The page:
Document Type

Article

Department

Pulmonary and Critical Care

Abstract

To study the magnitude of dyslipidemia in asymptomatic subjects and its relation to body mass index (BMI) and waist-hip-ratio (WHR), 88 subjects attending the health analysis programme were examined and their age, sex, BMI, WHR, fasting blood glucose and lipids were measured. The distribution of the lipid levels and the frequency of dyslipidemia were noted. Forty-eight percent had a total cholesterol of > 200 mg/dl and 50% had an HDL-cholesterol of < 40 mg/dl. On comparing the means of total cholesterol to BMI and WHR, it was found that total cholesterol level was statistically significant for WHR above and below 0.9 for males and 0.8 for females, whereas not so for BMI above and below 27 kg/m2. The prevalence of dyslipidemia in asymptomatic people in this group emphasizes the need for routine health screening for early institution of preventive measures. The correlation with WHR rather than BMI points towards importance of measuring parameters of central obesity rather than body weight and height only.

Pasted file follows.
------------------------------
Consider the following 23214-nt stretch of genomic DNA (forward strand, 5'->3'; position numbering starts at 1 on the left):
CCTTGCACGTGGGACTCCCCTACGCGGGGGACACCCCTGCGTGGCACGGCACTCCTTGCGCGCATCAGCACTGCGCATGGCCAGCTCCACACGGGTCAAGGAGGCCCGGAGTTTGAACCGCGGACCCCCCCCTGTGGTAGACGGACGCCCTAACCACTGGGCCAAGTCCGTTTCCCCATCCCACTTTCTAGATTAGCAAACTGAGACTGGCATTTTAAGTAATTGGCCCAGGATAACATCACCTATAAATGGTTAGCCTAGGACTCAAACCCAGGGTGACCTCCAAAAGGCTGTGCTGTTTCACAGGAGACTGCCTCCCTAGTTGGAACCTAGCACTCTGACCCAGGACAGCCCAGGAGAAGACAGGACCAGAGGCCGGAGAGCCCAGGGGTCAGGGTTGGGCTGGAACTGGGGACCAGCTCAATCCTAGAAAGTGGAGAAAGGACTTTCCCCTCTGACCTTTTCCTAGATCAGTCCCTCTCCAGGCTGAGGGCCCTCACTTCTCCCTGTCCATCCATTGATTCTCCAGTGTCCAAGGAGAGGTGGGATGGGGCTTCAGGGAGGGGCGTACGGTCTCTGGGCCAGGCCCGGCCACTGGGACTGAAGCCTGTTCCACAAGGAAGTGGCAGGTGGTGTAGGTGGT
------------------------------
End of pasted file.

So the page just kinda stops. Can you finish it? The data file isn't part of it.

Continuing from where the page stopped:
Publication

Journal of Pakistan Medical Association

Creative Commons License

Creative Commons Attribution 4.0 License
This work is licensed under a Creative Commons Attribution 4.0 License.

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